Presidents aren't vat-grown superbeings birthed right before their first primary debate -- though both U.S. major parties are surely looking into that technology by now. That means they bring a lifetime's worth of experiences to the job. Winston Churchill had been a military officer all of his life; something that greatly helped him fend off the Nazis. Barack Obama was a professor of law before his presidency, which allowed him to know exactly which obscure rule Republicans were using to screw him over next. Ronald Reagan was a Hollywood celebrity who once acted in a movie opposite a monkey. If you've been paying attention, you now know that, out of those three, that made him the most qualified head of government of all.
"Be fair, It was an ape."
More than once did Hollywood's grip on the impressionable Reagan influence his presidency. The Day After, a 1983 film extolling the horrors of nuclear war, was often considered to be a hit piece on Reagan's defense policy. After watching the film, Reagan wrote in his diary that he would ensure that the world would never see a war like in that movie -- except for when they saw it in that movie. Reagan's newfound interest in nuclear war was so important to him that it even inspired him to attend a Pentagon briefing on the subject -- which shocked the generals, who didn't even think Reagan knew his way around the building after three years of presidency.
Reagan's interest in nuclear disasters continued after watching War Games, the 1983 hacker movie featuring a still-cute Matthew Broderick being the first person to break the internet. Reagan began questioning the security of the government's computers, fearing some plucky teenager could gain access to sensitive information and play Space Invaders with his nuclear bombs. Like before, Reagan proved to be exactly right, learning that national security was far from secure. He revised the policies on security, but only at the very last second, for maximum tension.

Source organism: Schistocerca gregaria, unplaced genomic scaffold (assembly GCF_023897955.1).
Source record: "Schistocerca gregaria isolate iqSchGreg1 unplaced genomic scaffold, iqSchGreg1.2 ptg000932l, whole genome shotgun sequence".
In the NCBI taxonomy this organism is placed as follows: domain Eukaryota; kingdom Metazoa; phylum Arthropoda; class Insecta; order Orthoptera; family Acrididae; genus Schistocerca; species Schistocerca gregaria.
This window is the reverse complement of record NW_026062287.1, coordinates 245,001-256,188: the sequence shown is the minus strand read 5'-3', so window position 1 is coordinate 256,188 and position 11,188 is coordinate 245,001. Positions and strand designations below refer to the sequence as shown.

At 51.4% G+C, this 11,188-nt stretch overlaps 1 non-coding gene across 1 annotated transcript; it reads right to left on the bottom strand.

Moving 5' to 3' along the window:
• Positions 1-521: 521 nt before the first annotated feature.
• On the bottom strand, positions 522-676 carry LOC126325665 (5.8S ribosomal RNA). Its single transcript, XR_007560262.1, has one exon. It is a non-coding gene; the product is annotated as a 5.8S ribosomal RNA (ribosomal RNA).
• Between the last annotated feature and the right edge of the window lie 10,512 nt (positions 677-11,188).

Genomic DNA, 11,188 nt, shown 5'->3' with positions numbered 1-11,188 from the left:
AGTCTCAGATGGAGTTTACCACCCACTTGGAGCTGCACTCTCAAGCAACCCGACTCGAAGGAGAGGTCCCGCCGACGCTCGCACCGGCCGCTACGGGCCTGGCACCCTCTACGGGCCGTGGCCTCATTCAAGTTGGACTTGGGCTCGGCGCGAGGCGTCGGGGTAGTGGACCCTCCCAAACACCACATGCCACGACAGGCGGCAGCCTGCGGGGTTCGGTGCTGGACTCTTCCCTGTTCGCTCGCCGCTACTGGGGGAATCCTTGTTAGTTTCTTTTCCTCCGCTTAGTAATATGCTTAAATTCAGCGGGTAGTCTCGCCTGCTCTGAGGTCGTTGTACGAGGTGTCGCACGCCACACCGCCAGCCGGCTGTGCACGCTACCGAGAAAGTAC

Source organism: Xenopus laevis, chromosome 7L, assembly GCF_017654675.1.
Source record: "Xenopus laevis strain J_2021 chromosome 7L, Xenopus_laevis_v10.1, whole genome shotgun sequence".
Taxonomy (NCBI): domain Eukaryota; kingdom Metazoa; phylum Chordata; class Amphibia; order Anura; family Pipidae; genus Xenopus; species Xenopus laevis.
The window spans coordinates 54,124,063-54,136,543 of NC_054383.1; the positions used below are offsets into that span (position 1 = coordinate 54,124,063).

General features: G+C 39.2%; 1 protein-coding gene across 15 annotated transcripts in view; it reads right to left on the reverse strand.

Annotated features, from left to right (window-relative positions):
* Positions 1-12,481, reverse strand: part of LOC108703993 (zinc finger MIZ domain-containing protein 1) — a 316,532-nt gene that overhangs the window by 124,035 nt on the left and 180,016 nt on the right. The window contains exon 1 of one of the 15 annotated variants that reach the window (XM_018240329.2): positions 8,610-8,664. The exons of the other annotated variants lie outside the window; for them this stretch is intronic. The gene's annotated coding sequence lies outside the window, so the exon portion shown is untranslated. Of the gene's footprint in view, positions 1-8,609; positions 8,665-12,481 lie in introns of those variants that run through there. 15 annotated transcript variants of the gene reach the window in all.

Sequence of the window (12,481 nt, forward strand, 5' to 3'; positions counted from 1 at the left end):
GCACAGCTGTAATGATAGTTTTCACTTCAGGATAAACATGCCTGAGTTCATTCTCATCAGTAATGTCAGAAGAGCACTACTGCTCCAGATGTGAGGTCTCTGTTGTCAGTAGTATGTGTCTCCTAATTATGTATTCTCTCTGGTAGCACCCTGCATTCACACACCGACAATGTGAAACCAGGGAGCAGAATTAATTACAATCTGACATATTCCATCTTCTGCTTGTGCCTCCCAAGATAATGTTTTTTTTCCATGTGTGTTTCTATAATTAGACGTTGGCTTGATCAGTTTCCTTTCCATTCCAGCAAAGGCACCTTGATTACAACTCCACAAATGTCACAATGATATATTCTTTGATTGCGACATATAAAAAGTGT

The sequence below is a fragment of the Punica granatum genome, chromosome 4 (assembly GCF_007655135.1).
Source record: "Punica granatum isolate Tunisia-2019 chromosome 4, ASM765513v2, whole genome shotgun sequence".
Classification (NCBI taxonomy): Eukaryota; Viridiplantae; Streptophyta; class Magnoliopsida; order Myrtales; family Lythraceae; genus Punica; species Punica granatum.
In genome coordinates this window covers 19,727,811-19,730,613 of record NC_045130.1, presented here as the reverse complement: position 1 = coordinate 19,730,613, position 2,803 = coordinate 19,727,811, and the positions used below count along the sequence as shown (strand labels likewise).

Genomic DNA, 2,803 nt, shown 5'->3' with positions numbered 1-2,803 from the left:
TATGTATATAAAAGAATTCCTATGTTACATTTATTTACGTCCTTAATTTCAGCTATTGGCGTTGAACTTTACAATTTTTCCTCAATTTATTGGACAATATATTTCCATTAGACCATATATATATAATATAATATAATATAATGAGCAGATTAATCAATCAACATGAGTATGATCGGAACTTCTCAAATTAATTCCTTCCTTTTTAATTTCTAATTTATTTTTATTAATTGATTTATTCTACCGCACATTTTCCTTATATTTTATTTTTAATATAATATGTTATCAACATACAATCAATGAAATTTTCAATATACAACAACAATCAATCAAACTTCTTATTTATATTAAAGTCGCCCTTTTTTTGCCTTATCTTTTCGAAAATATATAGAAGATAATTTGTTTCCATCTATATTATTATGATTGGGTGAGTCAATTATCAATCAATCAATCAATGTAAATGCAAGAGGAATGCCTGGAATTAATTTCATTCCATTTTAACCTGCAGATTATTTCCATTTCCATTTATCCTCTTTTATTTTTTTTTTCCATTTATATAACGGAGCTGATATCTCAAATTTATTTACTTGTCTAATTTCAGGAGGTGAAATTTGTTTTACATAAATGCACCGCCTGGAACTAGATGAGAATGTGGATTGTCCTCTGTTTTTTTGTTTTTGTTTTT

You can take the president out of Hollywood ...
Yet Reagan's weirdest Hollywood influence happened long before then. Having watched the sci-fi classic The Day The Earth Stood Still and being so convinced by its 1951's special effects, Reagan began fearing a possible alien invasion. So when he became the 40th president of the most powerful nation on earth, he began seriously worrying about the country's line of defense against a space invasion. Reagan became so obsessed with this thought that he randomly threw it out to Mikhail Gorbachev upon meeting in Geneva in 1985, and again in his United Nations speech two years later. Though there's a silver lining to Reagan's obsession with "little green men." Instead of ordering a bunch of Martian-seeking missiles, Reagan expected that all nations' differences and bias would melt away, leaving the citizens of Earth to stand side by side, united in their battle against the foreign invaders ...
And then he would fly a fighter jet into the alien's mother ship, like in the documentary Independence Day.
Carolyn lets Hollywood dictate all of her tweets.
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